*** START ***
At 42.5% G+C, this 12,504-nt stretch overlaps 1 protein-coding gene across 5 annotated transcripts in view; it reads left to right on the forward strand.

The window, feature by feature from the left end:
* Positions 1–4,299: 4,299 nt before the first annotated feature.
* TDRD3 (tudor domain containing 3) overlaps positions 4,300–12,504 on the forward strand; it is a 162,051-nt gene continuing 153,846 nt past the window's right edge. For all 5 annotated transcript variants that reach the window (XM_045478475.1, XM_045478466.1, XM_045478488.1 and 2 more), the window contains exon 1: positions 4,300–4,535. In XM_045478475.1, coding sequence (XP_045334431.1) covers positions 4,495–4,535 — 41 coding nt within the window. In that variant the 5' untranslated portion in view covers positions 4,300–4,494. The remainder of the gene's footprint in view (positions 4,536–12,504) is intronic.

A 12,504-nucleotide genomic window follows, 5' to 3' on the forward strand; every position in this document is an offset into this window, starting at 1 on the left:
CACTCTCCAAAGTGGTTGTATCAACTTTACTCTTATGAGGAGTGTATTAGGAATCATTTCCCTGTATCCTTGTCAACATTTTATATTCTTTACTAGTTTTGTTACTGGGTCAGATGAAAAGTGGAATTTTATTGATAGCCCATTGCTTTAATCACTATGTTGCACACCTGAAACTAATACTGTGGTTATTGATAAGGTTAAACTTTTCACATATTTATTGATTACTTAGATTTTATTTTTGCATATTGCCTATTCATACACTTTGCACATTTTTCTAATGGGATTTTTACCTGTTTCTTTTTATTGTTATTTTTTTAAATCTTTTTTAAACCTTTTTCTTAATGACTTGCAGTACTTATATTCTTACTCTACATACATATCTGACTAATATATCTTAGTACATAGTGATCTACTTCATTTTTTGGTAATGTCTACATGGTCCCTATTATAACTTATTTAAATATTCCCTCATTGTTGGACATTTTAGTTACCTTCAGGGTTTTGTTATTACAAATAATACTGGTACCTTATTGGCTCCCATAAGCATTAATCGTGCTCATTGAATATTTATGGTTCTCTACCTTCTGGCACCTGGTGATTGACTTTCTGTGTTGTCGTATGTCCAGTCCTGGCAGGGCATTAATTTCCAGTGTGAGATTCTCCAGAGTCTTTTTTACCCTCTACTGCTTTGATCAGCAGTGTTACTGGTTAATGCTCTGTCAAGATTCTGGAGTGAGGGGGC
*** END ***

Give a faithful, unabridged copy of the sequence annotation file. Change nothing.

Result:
At 42.5% G+C, this 12,504-nt stretch overlaps 1 protein-coding gene across 5 annotated transcripts in view; it reads left to right on the forward strand.

The window, feature by feature from the left end:
* Positions 1–4,299: 4,299 nt before the first annotated feature.
* TDRD3 (tudor domain containing 3) overlaps positions 4,300–12,504 on the forward strand; it is a 162,051-nt gene continuing 153,846 nt past the window's right edge. For all 5 annotated transcript variants that reach the window (XM_045478475.1, XM_045478466.1, XM_045478488.1 and 2 more), the window contains exon 1: positions 4,300–4,535. In XM_045478475.1, coding sequence (XP_045334431.1) covers positions 4,495–4,535 — 41 coding nt within the window. In that variant the 5' untranslated portion in view covers positions 4,300–4,494. The remainder of the gene's footprint in view (positions 4,536–12,504) is intronic.

A 12,504-nucleotide genomic window follows, 5' to 3' on the forward strand; every position in this document is an offset into this window, starting at 1 on the left:
CACTCTCCAAAGTGGTTGTATCAACTTTACTCTTATGAGGAGTGTATTAGGAATCATTTCCCTGTATCCTTGTCAACATTTTATATTCTTTACTAGTTTTGTTACTGGGTCAGATGAAAAGTGGAATTTTATTGATAGCCCATTGCTTTAATCACTATGTTGCACACCTGAAACTAATACTGTGGTTATTGATAAGGTTAAACTTTTCACATATTTATTGATTACTTAGATTTTATTTTTGCATATTGCCTATTCATACACTTTGCACATTTTTCTAATGGGATTTTTACCTGTTTCTTTTTATTGTTATTTTTTTAAATCTTTTTTAAACCTTTTTCTTAATGACTTGCAGTACTTATATTCTTACTCTACATACATATCTGACTAATATATCTTAGTACATAGTGATCTACTTCATTTTTTGGTAATGTCTACATGGTCCCTATTATAACTTATTTAAATATTCCCTCATTGTTGGACATTTTAGTTACCTTCAGGGTTTTGTTATTACAAATAATACTGGTACCTTATTGGCTCCCATAAGCATTAATCGTGCTCATTGAATATTTATGGTTCTCTACCTTCTGGCACCTGGTGATTGACTTTCTGTGTTGTCGTATGTCCAGTCCTGGCAGGGCATTAATTTCCAGTGTGAGATTCTCCAGAGTCTTTTTTACCCTCTACTGCTTTGATCAGCAGTGTTACTGGTTAATGCTCTGTCAAGATTCTGGAGTGAGGGGGC